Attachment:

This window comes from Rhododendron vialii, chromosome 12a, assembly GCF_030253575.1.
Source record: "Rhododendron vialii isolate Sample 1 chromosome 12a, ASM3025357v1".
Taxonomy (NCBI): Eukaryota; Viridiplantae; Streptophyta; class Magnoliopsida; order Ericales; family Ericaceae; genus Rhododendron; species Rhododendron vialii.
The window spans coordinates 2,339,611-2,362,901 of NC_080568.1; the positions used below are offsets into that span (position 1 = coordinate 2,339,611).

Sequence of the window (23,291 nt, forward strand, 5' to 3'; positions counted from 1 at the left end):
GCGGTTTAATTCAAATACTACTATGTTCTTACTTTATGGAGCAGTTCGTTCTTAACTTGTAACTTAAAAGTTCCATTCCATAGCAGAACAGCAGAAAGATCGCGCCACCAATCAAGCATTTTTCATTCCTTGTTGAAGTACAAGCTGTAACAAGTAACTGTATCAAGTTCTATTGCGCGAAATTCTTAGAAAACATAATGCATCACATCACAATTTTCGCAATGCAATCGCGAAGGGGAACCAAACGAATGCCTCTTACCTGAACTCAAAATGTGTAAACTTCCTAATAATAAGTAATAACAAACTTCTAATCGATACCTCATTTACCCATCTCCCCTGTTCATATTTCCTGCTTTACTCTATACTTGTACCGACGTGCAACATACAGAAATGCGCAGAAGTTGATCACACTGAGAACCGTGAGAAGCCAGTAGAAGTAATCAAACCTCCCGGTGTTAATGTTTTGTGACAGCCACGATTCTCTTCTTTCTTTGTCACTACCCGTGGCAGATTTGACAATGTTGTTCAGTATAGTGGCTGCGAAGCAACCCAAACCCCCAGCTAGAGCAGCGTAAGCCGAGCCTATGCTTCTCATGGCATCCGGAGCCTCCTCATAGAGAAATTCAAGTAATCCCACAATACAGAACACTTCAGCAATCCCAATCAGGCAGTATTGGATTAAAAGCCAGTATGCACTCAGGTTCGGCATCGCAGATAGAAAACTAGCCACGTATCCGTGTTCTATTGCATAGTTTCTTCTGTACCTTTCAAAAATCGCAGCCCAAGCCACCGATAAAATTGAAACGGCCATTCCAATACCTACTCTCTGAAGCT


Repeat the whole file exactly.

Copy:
This window comes from Rhododendron vialii, chromosome 12a, assembly GCF_030253575.1.
Source record: "Rhododendron vialii isolate Sample 1 chromosome 12a, ASM3025357v1".
Taxonomy (NCBI): Eukaryota; Viridiplantae; Streptophyta; class Magnoliopsida; order Ericales; family Ericaceae; genus Rhododendron; species Rhododendron vialii.
The window spans coordinates 2,339,611-2,362,901 of NC_080568.1; the positions used below are offsets into that span (position 1 = coordinate 2,339,611).

Sequence of the window (23,291 nt, forward strand, 5' to 3'; positions counted from 1 at the left end):
GCGGTTTAATTCAAATACTACTATGTTCTTACTTTATGGAGCAGTTCGTTCTTAACTTGTAACTTAAAAGTTCCATTCCATAGCAGAACAGCAGAAAGATCGCGCCACCAATCAAGCATTTTTCATTCCTTGTTGAAGTACAAGCTGTAACAAGTAACTGTATCAAGTTCTATTGCGCGAAATTCTTAGAAAACATAATGCATCACATCACAATTTTCGCAATGCAATCGCGAAGGGGAACCAAACGAATGCCTCTTACCTGAACTCAAAATGTGTAAACTTCCTAATAATAAGTAATAACAAACTTCTAATCGATACCTCATTTACCCATCTCCCCTGTTCATATTTCCTGCTTTACTCTATACTTGTACCGACGTGCAACATACAGAAATGCGCAGAAGTTGATCACACTGAGAACCGTGAGAAGCCAGTAGAAGTAATCAAACCTCCCGGTGTTAATGTTTTGTGACAGCCACGATTCTCTTCTTTCTTTGTCACTACCCGTGGCAGATTTGACAATGTTGTTCAGTATAGTGGCTGCGAAGCAACCCAAACCCCCAGCTAGAGCAGCGTAAGCCGAGCCTATGCTTCTCATGGCATCCGGAGCCTCCTCATAGAGAAATTCAAGTAATCCCACAATACAGAACACTTCAGCAATCCCAATCAGGCAGTATTGGATTAAAAGCCAGTATGCACTCAGGTTCGGCATCGCAGATAGAAAACTAGCCACGTATCCGTGTTCTATTGCATAGTTTCTTCTGTACCTTTCAAAAATCGCAGCCCAAGCCACCGATAAAATTGAAACGGCCATTCCAATACCTACTCTCTGAAGCT